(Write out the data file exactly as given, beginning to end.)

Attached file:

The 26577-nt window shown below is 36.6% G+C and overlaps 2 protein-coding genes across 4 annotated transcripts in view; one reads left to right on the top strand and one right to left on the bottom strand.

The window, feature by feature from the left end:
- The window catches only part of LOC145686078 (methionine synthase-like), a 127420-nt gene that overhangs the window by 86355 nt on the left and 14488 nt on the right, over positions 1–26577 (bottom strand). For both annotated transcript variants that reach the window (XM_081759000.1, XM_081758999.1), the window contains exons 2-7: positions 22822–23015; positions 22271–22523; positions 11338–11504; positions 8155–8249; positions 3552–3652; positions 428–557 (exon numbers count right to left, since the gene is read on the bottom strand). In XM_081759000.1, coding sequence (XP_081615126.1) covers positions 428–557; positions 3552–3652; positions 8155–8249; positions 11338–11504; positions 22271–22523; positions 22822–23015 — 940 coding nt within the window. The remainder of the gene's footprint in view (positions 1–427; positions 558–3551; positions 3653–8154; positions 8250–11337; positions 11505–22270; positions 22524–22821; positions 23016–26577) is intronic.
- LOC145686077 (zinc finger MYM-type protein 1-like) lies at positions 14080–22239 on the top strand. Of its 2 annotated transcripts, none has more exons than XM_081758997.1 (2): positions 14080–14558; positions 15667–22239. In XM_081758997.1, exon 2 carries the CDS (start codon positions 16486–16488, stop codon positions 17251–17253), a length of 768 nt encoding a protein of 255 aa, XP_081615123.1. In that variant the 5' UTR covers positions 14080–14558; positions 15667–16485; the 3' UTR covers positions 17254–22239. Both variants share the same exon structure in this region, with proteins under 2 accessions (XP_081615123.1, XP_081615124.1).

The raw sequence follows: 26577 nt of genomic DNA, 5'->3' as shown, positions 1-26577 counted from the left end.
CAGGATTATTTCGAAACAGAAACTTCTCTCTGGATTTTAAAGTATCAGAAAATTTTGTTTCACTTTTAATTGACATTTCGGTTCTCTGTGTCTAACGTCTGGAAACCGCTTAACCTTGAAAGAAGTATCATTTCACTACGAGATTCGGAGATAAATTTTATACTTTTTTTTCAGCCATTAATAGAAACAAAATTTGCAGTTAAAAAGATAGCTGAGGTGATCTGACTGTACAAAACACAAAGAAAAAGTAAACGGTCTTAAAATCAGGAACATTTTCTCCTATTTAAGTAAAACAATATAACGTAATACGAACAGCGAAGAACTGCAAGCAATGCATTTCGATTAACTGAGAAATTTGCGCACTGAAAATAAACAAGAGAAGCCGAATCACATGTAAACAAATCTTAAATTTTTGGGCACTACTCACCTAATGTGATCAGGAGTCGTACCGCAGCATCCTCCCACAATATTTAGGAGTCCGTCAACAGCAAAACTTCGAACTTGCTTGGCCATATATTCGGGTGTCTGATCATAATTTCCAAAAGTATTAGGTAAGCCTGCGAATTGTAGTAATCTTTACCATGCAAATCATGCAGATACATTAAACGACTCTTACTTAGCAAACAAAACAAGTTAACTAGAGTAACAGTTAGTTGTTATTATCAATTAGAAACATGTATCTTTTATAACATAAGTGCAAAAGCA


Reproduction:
The 26577-nt window shown below is 36.6% G+C and overlaps 2 protein-coding genes across 4 annotated transcripts in view; one reads left to right on the top strand and one right to left on the bottom strand.

The window, feature by feature from the left end:
- The window catches only part of LOC145686078 (methionine synthase-like), a 127420-nt gene that overhangs the window by 86355 nt on the left and 14488 nt on the right, over positions 1–26577 (bottom strand). For both annotated transcript variants that reach the window (XM_081759000.1, XM_081758999.1), the window contains exons 2-7: positions 22822–23015; positions 22271–22523; positions 11338–11504; positions 8155–8249; positions 3552–3652; positions 428–557 (exon numbers count right to left, since the gene is read on the bottom strand). In XM_081759000.1, coding sequence (XP_081615126.1) covers positions 428–557; positions 3552–3652; positions 8155–8249; positions 11338–11504; positions 22271–22523; positions 22822–23015 — 940 coding nt within the window. The remainder of the gene's footprint in view (positions 1–427; positions 558–3551; positions 3653–8154; positions 8250–11337; positions 11505–22270; positions 22524–22821; positions 23016–26577) is intronic.
- LOC145686077 (zinc finger MYM-type protein 1-like) lies at positions 14080–22239 on the top strand. Of its 2 annotated transcripts, none has more exons than XM_081758997.1 (2): positions 14080–14558; positions 15667–22239. In XM_081758997.1, exon 2 carries the CDS (start codon positions 16486–16488, stop codon positions 17251–17253), a length of 768 nt encoding a protein of 255 aa, XP_081615123.1. In that variant the 5' UTR covers positions 14080–14558; positions 15667–16485; the 3' UTR covers positions 17254–22239. Both variants share the same exon structure in this region, with proteins under 2 accessions (XP_081615123.1, XP_081615124.1).

The raw sequence follows: 26577 nt of genomic DNA, 5'->3' as shown, positions 1-26577 counted from the left end.
CAGGATTATTTCGAAACAGAAACTTCTCTCTGGATTTTAAAGTATCAGAAAATTTTGTTTCACTTTTAATTGACATTTCGGTTCTCTGTGTCTAACGTCTGGAAACCGCTTAACCTTGAAAGAAGTATCATTTCACTACGAGATTCGGAGATAAATTTTATACTTTTTTTTCAGCCATTAATAGAAACAAAATTTGCAGTTAAAAAGATAGCTGAGGTGATCTGACTGTACAAAACACAAAGAAAAAGTAAACGGTCTTAAAATCAGGAACATTTTCTCCTATTTAAGTAAAACAATATAACGTAATACGAACAGCGAAGAACTGCAAGCAATGCATTTCGATTAACTGAGAAATTTGCGCACTGAAAATAAACAAGAGAAGCCGAATCACATGTAAACAAATCTTAAATTTTTGGGCACTACTCACCTAATGTGATCAGGAGTCGTACCGCAGCATCCTCCCACAATATTTAGGAGTCCGTCAACAGCAAAACTTCGAACTTGCTTGGCCATATATTCGGGTGTCTGATCATAATTTCCAAAAGTATTAGGTAAGCCTGCGAATTGTAGTAATCTTTACCATGCAAATCATGCAGATACATTAAACGACTCTTACTTAGCAAACAAAACAAGTTAACTAGAGTAACAGTTAGTTGTTATTATCAATTAGAAACATGTATCTTTTATAACATAAGTGCAAAAGCA